- Most recently, a placebo-controlled study assessing 500 mg of NR, taken twice daily by 70- to 80-year olds, showed increases in NAD+ in blood (but not muscle.) NR supported healthy levels of inflammation and mitochondrial activity.
- Multiple other studies are now underway assessing the effects of NR on muscle mitochondrial function, cognition, immune function, kidney function, brown fat activity, lipid accumulation, energy metabolism, body composition, and acetylcarnitine levels.
What about human trial results for NMN? A few have been completed or are in the works now:
The first trial that tested NMN in humans was done in 2020, with a clinical study assessing the effects of a single dose of NMN in a small group of ten adults. The researchers reported that a one-time administration of NMN, in amounts ranging from 100 to 500 mg, was safe and well-tolerated, causing no adverse side effects.
Since then, one recent study found NMN to support better blood sugar sensing in the skeletal muscle of postmenopausal women, which is linked to better metabolic health. In another recent trial, healthy young adults who took NMN supplements had improved aerobic function while exercising. Overall, the research on testing NMN supplement use in humans is still in its infancy, but the available evidence thus far is encouraging.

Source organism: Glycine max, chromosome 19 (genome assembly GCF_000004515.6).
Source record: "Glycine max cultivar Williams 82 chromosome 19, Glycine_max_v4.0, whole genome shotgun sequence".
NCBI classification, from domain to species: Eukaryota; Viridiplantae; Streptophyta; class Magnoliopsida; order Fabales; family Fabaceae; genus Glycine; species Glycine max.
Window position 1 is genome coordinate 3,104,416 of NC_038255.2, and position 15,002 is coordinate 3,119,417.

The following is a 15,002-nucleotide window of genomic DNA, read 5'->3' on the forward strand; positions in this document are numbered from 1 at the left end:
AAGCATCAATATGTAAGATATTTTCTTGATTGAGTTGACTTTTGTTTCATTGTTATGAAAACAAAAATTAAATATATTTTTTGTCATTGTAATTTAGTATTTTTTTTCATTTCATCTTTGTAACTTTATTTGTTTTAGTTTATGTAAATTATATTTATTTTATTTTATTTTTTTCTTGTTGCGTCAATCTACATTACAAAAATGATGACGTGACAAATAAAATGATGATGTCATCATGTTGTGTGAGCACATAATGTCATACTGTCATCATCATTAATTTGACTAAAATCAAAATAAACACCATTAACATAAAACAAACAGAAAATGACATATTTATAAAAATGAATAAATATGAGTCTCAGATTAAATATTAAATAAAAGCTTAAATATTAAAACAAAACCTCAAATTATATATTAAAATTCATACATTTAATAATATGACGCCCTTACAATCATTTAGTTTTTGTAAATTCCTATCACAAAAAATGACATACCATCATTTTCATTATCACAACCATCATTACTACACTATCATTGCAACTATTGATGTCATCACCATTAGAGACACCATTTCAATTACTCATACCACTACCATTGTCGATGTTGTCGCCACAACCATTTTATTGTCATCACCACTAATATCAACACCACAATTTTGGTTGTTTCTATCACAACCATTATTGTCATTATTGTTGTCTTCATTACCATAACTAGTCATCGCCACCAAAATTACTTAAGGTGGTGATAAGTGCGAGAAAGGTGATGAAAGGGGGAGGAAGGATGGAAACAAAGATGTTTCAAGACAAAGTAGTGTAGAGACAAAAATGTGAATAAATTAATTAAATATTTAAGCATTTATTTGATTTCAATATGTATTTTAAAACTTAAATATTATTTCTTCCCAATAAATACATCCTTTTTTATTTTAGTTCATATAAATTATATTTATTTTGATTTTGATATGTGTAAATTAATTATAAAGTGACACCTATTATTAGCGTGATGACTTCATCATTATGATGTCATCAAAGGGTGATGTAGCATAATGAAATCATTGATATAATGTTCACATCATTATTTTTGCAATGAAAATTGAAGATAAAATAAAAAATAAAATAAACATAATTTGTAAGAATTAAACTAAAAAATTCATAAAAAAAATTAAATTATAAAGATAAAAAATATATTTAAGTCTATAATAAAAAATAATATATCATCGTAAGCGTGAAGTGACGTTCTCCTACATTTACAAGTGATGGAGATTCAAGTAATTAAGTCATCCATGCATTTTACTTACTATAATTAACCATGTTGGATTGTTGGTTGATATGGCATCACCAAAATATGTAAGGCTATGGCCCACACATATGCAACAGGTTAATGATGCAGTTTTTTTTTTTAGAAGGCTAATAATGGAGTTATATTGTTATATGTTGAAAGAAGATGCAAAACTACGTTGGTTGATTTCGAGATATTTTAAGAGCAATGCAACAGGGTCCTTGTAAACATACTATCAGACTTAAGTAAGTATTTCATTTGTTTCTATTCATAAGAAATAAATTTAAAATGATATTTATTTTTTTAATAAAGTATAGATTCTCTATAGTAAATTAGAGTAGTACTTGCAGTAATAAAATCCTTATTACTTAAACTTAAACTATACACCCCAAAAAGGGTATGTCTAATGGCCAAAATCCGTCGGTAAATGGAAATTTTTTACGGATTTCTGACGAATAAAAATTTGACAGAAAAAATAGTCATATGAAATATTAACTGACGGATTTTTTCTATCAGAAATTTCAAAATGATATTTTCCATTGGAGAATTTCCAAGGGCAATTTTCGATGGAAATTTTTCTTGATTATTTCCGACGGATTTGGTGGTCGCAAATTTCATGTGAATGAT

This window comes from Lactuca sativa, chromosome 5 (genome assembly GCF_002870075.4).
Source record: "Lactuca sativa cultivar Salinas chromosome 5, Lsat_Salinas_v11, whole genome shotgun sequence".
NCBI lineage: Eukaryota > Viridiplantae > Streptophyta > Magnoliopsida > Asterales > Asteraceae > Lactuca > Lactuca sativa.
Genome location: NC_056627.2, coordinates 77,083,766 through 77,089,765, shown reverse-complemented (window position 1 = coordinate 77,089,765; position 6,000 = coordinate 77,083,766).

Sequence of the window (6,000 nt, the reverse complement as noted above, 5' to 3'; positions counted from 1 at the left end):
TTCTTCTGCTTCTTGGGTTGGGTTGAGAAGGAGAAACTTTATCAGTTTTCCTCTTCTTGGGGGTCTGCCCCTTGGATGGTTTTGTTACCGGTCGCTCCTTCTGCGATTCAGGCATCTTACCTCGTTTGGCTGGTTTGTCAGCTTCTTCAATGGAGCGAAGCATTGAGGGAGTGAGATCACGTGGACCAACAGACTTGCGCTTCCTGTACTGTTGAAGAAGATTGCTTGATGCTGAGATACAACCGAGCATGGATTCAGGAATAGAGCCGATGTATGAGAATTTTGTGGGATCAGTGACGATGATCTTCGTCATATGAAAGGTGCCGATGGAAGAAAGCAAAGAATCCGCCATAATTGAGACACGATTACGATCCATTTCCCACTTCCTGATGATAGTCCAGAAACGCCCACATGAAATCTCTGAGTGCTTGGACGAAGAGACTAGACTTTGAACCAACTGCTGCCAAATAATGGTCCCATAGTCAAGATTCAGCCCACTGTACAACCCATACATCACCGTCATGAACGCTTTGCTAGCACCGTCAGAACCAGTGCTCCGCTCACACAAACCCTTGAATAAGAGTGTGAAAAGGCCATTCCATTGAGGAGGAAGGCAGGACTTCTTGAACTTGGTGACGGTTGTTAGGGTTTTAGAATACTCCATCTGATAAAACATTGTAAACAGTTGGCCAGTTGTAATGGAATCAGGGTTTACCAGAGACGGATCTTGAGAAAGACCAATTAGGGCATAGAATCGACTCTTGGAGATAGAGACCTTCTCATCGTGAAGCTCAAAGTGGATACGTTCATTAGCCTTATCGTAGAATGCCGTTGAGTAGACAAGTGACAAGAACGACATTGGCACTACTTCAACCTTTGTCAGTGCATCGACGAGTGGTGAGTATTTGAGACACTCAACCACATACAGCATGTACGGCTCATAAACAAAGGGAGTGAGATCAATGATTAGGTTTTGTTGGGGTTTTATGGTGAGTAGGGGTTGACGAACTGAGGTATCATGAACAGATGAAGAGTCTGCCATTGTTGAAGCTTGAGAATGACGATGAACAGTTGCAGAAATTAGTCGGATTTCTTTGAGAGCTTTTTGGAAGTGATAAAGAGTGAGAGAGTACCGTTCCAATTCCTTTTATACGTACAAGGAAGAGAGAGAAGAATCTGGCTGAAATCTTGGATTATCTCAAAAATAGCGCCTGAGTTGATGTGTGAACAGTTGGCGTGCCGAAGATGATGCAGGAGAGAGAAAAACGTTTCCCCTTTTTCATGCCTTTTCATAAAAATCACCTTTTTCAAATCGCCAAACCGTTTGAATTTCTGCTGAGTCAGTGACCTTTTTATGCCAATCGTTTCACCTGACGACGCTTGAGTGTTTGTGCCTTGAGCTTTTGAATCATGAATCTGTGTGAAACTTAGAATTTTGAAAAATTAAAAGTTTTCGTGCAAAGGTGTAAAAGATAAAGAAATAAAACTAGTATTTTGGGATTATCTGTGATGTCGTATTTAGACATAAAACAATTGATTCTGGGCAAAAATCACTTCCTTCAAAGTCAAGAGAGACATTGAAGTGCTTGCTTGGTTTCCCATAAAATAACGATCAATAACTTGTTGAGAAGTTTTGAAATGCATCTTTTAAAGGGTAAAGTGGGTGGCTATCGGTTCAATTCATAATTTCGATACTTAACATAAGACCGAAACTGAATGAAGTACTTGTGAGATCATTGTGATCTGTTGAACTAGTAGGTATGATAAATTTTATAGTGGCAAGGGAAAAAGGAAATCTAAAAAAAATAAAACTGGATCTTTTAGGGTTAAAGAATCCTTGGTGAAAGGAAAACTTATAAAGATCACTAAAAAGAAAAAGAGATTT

It’s also worth noting that research and development is underway on novel NAD precursors, such as Metrobiotech’s MIB-626, which is being tested in clinical trials by an independent team at a hospital in Boston.
Right now, the bottom line is that the science is a bit further along when it comes to NR, but it is far too early to say which is better for humans, NR or NMN.
Should You Try NMN or NR?
Well, ultimately that’s up to you, but the two preeminent scientists studying how to activate NAD take either NMN or NR.
David Sinclair takes NMN daily. He says:
"It's no secret that I take NMN; I’ve been very up front about that. I would consider it to be an act of dishonesty to not disclose that fact."
Dr. Leonard Guarente has been taking NR since at least 2014, although his dosage has not been disclosed. 
His company, Elysium Health, has spearheaded human trials that indicate an increase in NAD+ levels increase by 90% over baseline after 30 days and 55% at 60 days from consuming, respectively, 250 mg of NR; 50 mg of pterostilbene and 500 mg of NR; 100 mg of pterostilbene.  It’s reasonable to presume that Dr. Guarente takes a dose within that range, if not more.
- Duncan, David Ewing (August 15, 2007). "The Enthusiast". MIT Technology Review.
- Couzin, J (27 February 2004). "Scientific community. Aging research's family feud". Science. 303 (5662): 1276–9. doi:1126/science.303.5662.1276. PMID 14988530.
- Wallace, Benjamin. "An MIT Scientist Claims That This Pill Is the Fountain of Youth". New York Magazine.